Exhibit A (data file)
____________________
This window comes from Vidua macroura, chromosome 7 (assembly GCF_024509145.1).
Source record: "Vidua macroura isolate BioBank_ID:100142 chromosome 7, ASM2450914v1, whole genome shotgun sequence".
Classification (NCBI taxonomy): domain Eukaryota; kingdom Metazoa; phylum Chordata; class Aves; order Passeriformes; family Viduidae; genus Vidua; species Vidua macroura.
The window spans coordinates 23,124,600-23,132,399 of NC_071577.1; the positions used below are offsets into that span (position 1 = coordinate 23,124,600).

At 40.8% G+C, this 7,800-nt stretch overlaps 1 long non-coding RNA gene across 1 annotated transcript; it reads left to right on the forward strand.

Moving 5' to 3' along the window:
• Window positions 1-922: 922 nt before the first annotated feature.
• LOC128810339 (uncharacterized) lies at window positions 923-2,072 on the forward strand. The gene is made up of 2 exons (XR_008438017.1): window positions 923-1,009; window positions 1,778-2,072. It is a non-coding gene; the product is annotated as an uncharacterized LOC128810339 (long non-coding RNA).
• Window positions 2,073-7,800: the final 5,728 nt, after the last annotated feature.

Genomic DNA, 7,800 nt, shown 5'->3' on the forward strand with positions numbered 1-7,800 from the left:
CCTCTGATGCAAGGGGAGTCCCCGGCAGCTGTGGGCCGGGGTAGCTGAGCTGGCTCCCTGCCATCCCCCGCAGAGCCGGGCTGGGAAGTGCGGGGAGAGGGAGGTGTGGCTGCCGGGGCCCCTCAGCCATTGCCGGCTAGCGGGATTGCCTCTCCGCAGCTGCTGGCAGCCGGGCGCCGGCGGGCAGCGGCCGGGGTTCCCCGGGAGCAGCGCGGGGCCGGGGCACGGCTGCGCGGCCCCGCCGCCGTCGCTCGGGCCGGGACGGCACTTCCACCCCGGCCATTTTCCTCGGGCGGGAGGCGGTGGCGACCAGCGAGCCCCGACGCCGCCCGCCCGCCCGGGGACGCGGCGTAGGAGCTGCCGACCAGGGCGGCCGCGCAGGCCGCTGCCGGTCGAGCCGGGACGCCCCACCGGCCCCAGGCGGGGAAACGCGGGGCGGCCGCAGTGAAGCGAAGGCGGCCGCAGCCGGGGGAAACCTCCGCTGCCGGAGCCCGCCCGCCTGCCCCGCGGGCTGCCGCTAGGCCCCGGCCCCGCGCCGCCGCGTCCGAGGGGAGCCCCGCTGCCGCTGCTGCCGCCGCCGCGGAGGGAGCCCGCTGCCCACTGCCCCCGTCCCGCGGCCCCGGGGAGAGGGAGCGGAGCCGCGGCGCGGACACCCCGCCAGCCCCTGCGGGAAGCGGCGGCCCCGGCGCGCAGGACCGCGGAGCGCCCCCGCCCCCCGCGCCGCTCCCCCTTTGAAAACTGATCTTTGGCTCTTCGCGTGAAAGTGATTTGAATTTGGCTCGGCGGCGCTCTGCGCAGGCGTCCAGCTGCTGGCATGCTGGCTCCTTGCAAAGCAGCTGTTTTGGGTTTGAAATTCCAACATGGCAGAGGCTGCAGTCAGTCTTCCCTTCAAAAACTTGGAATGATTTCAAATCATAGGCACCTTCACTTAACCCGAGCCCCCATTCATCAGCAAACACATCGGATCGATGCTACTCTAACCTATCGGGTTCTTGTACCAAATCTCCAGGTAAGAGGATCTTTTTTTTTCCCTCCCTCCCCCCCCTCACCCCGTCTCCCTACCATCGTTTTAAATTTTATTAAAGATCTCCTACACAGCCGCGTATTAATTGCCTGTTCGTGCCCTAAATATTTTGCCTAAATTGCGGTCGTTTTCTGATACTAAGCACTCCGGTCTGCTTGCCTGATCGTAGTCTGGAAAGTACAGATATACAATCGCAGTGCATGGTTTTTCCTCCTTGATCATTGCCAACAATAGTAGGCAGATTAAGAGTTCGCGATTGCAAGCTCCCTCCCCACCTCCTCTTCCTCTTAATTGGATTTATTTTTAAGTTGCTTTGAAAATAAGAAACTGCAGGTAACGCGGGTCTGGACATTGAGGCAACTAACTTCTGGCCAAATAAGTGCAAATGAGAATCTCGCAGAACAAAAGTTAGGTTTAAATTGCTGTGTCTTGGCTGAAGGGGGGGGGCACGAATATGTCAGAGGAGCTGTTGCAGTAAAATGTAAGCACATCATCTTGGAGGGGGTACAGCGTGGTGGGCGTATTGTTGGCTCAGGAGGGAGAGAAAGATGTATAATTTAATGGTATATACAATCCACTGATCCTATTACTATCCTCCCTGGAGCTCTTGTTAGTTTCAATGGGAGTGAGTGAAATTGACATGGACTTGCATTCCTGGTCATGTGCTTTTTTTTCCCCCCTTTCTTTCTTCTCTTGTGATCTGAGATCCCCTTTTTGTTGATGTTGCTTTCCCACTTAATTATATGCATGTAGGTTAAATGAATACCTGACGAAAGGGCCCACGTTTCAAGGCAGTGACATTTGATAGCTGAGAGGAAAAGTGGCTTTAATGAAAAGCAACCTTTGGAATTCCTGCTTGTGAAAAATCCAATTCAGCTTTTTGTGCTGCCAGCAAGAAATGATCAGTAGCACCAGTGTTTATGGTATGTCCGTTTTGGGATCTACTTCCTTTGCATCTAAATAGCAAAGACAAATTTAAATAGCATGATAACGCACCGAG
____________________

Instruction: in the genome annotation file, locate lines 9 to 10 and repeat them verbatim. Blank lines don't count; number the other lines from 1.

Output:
• Window positions 2,073-7,800: the final 5,728 nt, after the last annotated feature.

Genomic DNA, 7,800 nt, shown 5'->3' on the forward strand with positions numbered 1-7,800 from the left: